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Quality of Freshwater
                                (A Canadian Perspective)
Water quality would suffer from the projected impacts of climate change. Poor water quality effectively diminishes the availability of potable water, and increases the costs associated with rendering water suitable for use.
Changes in water quantity and water quality are inextricably linked. Lower water levels tend to lead to higher pollutant concentrations, whereas high flow events and flooding increase turbidity and the flushing of contaminants into the water system.  Box 2 lists some of the main water quality concerns facing different regions of the country.
Warmer air temperatures would result in increased surface-water temperatures, decreased duration of ice cover and, in some cases, lower water levels.  These changes may contribute to decreased concentrations of dissolved oxygen, higher concentrations of nutrients such as phosphorus, and summer taste and odour problems.
River flows are expected to become more variable in the future, with more flash floods and lower minimum flows. Both types of hydrological extreme have been shown to negatively affect water quality.
Climate change may also affect the quality of groundwater.  For example, reduced rates of groundwater recharge, flow and discharge may increase the concentrations of contaminants in groundwater.  Saltwater intrusion into groundwater aquifers in coastal regions is another concern, although Canadian research on this topic is limited.  In southern Manitoba, future changes in precipitation and temperature may cause groundwater levels in some parts of the Red River basin to decline faster than others. These changes would affect the flow in the aquifer, and possibly shift the saline-freshwater boundary beneath the Red River valley, so that the groundwater in some areas may no longer be drinkable.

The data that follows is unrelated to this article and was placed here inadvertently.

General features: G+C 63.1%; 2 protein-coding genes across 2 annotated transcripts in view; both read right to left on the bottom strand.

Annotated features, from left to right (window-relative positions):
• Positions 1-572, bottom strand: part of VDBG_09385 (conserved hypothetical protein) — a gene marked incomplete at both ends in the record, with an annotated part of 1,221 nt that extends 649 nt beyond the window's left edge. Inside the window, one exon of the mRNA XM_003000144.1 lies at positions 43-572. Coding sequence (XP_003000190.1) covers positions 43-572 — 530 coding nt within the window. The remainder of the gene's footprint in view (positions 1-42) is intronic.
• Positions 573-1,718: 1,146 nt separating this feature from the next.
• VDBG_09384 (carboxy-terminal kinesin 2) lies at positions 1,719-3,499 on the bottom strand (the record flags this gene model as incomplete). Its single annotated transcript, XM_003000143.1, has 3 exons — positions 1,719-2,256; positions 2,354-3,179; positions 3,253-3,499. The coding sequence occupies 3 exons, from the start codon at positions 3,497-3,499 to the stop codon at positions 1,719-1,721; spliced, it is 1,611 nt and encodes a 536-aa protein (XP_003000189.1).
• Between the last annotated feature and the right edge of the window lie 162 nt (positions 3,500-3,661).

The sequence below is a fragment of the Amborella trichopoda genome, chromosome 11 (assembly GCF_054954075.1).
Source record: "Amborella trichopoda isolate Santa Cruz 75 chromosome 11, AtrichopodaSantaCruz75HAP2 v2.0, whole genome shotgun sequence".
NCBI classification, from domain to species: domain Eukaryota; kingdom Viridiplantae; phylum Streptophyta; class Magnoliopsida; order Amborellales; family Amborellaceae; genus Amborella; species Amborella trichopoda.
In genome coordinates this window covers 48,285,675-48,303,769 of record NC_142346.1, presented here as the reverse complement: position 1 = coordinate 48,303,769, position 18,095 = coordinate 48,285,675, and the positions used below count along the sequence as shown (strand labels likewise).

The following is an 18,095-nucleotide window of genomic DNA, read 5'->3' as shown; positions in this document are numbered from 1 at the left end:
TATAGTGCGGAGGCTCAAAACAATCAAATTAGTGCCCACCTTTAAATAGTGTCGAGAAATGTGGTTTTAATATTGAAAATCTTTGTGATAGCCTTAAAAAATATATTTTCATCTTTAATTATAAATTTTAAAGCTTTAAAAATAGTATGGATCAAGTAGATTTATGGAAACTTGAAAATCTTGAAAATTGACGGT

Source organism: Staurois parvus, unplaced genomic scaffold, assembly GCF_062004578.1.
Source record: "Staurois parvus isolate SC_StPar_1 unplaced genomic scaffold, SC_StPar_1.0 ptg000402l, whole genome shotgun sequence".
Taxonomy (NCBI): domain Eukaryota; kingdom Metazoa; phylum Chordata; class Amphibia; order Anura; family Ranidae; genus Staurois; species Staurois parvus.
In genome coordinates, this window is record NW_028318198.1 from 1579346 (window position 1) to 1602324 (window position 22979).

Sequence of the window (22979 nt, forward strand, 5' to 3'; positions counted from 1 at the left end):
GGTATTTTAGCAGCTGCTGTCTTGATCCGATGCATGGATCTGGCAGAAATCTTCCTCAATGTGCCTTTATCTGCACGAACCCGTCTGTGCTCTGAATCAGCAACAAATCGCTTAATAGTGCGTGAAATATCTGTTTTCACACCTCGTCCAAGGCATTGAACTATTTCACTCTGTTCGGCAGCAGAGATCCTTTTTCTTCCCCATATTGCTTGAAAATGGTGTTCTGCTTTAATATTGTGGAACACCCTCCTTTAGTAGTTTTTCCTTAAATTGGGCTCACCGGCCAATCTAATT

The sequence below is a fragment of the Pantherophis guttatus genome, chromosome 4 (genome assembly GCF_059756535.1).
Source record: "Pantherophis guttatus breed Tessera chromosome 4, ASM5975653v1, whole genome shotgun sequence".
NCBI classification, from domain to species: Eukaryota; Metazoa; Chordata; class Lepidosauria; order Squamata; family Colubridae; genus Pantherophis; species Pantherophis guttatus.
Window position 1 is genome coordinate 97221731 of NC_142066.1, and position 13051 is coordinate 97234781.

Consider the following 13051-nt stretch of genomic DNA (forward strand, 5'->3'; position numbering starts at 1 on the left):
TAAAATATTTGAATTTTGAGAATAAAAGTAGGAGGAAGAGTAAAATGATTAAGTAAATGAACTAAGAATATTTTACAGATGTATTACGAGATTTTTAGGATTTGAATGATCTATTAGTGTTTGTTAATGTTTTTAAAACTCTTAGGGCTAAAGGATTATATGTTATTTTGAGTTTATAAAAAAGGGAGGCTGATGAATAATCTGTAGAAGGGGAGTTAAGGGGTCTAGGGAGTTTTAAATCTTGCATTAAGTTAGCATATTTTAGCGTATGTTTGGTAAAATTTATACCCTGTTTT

BOX 2:  Main water quality concerns across Canada

            Region                                Water quality concern

Saltwater intrusion in groundwater aquifers
Water-born health effects from increased flooding
Upstream shift in saltwater boundary in the Gulf of St. Lawrence
Water-borne health effects from increased flooding and sewer overflow
Degradation of stream habitat
Water-borne health effects
Volatilization of toxic chemicals
Summer taste/odour problems in municipal water supply
Stream habitat deterioration
British Columbia
Saltwater intrusion due to rise in sea level and increased water demands
Water-borne health effects from increased floods
Increased water turbidity from increased landslides and surface erosion
Arctic and the North
Rupture of drinking water and sewage lines from permafrost degradation
Rupture of sewage storage tanks from permafrost degradation, and seepage from sewage storage lagoons
Increased turbidity and sediment loads in drinking water
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